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Binning of reads vs. binning of contigs in metagenomics
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13 months ago
vijinim • 90

I'm new to the field of metagenomics and I have been reading research work done on binning in metagenomics. I came across two types of metagenomics binning tools;

  1. binning of reads (before assembly) - ex. MetaProb, BiMeta
  2. binning of contigs (after assembly) - ex. MaxBin, MetaWatt

My understanding is that we bin reads and contigs to identify which group of closely related organisms or OTU they belong to as there can be a huge number of organisms in a metagenomic sample.

Can someone please explain me why do we do binning before (reads) and after (contigs) assembly, what is intended to be achieved and the consequences of each?

Sorry if this is a naive question. I would really appreciate an explanation. :) Thank you!

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IMO binning reads before assembly is about removing redundancy (it makes the assembly process less costly), whereas binning contigs post assembly is about discovering individual genomes from a metagenome assembly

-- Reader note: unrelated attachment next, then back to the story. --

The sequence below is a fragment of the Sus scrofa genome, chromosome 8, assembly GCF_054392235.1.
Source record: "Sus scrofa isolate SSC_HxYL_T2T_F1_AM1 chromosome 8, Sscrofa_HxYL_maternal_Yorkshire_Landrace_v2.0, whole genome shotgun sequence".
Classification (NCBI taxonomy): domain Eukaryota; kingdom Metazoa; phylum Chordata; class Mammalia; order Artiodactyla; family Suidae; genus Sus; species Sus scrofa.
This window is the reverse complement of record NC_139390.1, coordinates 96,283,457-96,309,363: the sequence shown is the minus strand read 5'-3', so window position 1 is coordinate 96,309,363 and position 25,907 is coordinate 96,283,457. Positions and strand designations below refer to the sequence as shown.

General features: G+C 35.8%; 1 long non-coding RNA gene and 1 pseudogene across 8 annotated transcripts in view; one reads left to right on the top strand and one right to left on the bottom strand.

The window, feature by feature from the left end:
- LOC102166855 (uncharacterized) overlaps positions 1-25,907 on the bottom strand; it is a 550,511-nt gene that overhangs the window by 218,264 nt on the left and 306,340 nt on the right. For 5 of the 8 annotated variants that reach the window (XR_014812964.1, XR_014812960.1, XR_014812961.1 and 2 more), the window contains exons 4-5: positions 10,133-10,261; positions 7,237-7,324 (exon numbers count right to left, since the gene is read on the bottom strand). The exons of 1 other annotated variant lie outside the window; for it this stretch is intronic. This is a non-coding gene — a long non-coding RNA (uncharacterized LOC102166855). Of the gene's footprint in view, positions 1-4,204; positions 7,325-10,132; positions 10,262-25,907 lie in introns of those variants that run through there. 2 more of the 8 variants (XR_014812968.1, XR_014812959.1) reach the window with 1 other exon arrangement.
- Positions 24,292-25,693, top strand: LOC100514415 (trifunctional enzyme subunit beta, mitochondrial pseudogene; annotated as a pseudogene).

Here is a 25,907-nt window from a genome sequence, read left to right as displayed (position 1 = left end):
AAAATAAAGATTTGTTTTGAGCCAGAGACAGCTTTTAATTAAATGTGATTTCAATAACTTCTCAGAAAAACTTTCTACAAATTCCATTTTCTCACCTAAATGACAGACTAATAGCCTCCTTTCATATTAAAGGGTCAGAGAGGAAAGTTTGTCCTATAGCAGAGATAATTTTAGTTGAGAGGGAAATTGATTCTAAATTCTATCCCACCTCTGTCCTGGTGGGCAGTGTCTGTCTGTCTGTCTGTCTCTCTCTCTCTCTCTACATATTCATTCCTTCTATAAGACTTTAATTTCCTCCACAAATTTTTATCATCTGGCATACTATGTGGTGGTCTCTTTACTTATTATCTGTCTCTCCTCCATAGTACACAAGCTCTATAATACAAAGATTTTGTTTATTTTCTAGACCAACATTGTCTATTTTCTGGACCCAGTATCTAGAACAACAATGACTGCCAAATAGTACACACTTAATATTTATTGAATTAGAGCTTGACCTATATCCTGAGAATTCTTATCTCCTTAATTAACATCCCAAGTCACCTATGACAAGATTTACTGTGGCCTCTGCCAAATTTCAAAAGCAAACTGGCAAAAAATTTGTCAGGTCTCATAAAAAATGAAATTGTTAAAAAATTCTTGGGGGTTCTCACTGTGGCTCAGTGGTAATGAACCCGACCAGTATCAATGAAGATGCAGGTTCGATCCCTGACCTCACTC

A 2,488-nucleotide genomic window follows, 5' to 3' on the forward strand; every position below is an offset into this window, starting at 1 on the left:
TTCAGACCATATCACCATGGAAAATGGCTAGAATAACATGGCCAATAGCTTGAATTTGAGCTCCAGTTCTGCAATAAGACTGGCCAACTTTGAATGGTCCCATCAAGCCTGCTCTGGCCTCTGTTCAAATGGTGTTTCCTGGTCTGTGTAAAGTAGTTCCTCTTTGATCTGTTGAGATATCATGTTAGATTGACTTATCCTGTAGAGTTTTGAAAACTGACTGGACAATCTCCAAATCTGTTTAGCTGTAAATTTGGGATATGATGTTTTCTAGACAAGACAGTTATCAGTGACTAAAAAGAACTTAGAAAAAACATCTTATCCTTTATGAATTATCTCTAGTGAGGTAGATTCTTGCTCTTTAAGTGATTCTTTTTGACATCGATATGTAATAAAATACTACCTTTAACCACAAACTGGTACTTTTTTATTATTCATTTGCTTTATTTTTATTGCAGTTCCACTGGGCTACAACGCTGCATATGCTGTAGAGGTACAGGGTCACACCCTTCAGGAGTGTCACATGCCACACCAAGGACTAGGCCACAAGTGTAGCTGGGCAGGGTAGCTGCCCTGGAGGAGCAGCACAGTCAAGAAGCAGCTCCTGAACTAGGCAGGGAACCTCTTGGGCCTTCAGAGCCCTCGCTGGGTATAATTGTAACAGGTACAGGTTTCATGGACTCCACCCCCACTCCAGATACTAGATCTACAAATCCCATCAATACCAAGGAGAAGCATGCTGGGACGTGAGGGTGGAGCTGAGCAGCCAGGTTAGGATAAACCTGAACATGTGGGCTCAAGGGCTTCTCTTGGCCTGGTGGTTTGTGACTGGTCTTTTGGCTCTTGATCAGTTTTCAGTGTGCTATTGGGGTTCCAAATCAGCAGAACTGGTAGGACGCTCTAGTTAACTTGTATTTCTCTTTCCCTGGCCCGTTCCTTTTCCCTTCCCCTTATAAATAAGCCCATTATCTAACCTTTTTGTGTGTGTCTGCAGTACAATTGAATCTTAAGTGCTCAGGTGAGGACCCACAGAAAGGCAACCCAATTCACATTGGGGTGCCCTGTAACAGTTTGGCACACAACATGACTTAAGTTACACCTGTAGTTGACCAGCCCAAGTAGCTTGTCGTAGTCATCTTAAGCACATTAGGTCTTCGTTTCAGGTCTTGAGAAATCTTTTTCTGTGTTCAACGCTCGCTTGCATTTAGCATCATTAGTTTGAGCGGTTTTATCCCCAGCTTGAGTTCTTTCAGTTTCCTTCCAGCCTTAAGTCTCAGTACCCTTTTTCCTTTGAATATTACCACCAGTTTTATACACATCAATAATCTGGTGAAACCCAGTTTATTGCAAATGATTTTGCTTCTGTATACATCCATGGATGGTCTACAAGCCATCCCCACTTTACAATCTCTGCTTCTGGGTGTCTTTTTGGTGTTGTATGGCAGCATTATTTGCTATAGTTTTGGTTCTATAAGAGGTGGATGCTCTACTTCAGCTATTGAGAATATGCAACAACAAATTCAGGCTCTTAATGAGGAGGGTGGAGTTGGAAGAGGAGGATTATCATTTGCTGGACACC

Edit. There's also another use case for binning reads, but in it a subsequent assembly isn't expected, i.e. if you attempt to estimate species composition from reads alone..

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How can we remove redundancy by binning reads?

I thought that we bin reads so we can separate the reads belonging to different species and use the sequences in each bin to assemble genomes of those species separately.

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Well, yes, you're correct. Binning is incorrect terminology. In this scenario I would have called it simply clustering. If you're binning reads based on k-mer content and assembly is expected, then I suppose the goal would be partitioned assembly of complete genomes from metagenomic data

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Thank you very much for the explanations and clarifications. :)

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